Brow Beat

Jorge Luis Borges’ “Library of Babel” Is Now a Real Website. Borges Would Be Alarmed.

The expansive Trinity College Library is pint-sized compared to the fictional Library of Babel.

Photo by Benoit Doppagne/AFP/Getty Images

Somewhere in Jorge Luis Borges’ “Library of Babel,” the imagined infinitude of hexagonal chambers lined with every book that has or will ever be written, this blog post already exists. The Library, subject of a 1941 Borges story by the same name, contains all possible combinations of letters, and is tended to by melancholy Librarians trying in vain to locate meaning within the nonsense. (Per the law of factorials, most of the precisely 410-page volumes hold nothing but gibberish.) If that sounds like a less-than-appealing place to spend your time—not to mention a logically impossible one—keep your rational, unfevered brain away from, where Brooklyn-based writer and coder Jonathan Basile has set out to bring Borges’ dream/nightmare to life.

“If completed, [The Library of Babel] would contain every possible combination of 1,312,000 characters, including lower case letters, space, comma, and period,” Basile explains on the site. “Thus, it would contain every book that ever has been written, and every book that ever could be— including every play, every song, every scientific paper, every legal decision, every constitution, every piece of scripture, and so on. At present it contains 1,024,640 volumes.”

If you decide to brave Basile’s Library of Babel, you can browse among random texts, search for your name (or any other arrangement of letters), or wander through the digital hexagons by number. You’ll find a lot of gdlfkn.afi sfo and alfksjn ao,fin—law of factorials again—but you may also stumble upon a Shakespearean sonnet, 19th-century novel, or simple string of coherent English. (I didn’t, but you might!) As Basile told Flavorwire: “The project … gives that brief glimmer of hope that reason might win out over nonreason, then crushes it.”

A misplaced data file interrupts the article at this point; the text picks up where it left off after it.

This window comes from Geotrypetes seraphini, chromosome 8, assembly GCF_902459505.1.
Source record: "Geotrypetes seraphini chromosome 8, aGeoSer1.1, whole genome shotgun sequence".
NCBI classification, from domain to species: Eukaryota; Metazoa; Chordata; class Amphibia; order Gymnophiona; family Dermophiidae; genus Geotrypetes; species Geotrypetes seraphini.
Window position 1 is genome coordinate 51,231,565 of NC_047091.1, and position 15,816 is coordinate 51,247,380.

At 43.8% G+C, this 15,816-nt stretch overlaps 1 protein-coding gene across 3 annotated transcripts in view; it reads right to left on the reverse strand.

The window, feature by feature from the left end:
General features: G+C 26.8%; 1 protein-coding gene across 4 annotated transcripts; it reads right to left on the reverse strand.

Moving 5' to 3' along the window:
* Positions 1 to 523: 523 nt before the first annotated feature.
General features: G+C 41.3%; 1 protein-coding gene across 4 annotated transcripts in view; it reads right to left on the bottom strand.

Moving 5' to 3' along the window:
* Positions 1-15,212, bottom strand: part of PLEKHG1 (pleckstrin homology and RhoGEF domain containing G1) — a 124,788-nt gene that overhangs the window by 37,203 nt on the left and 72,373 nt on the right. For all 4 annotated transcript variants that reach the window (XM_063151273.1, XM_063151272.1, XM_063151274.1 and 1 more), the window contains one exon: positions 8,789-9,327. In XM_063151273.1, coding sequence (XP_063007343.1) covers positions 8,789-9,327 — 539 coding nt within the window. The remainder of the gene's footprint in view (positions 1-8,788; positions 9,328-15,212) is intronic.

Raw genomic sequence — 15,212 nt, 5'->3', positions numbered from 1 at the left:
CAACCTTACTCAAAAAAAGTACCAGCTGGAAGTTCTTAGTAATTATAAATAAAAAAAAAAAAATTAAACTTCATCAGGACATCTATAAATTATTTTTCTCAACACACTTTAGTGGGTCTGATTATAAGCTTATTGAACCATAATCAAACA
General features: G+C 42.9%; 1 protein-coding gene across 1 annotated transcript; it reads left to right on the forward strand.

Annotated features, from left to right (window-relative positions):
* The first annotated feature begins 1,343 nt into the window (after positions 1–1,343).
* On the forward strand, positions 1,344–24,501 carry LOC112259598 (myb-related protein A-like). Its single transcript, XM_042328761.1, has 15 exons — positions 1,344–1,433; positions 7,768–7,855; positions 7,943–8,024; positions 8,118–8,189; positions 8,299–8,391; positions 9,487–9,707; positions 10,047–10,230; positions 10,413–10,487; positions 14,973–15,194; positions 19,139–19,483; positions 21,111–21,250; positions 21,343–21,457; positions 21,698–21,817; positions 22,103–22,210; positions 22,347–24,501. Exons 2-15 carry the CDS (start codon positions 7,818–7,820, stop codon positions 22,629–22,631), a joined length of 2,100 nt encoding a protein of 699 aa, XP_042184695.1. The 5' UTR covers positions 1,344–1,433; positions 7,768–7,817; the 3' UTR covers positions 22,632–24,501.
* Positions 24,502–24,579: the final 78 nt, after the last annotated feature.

Of course, he continued, “even if the universe were just racks of hard drives,” there still wouldn’t be enough space in the digital world for a true Borgesian library. The 2015 imitation won’t come near its capacious goal of containing the text of every possible 410-page tome, in Borges’ words: “The minutely detailed history of the future, the archangels’ autobiographies, the faithful catalogues of the Library, thousands and thousands of false catalogues, the demonstration of the fallacy of those catalogues, the demonstration of the fallacy of the true catalogue, the Gnostic gospel of Basilides, the commentary on that gospel, the commentary on the commentary on that gospel, the true story of your death, the translation of every book in all languages, the interpolations of every book in all books.” But still: Borges intended his story to be ironic—haunting because it was impossible—so he would surely be alarmed to know we’ve moved a bit closer to its realization. He imagined his Library as an infinite place full of depressed librarians futilely searching for sense amid the gobbledygook. Thanks to, we can all be those depressed librarians now.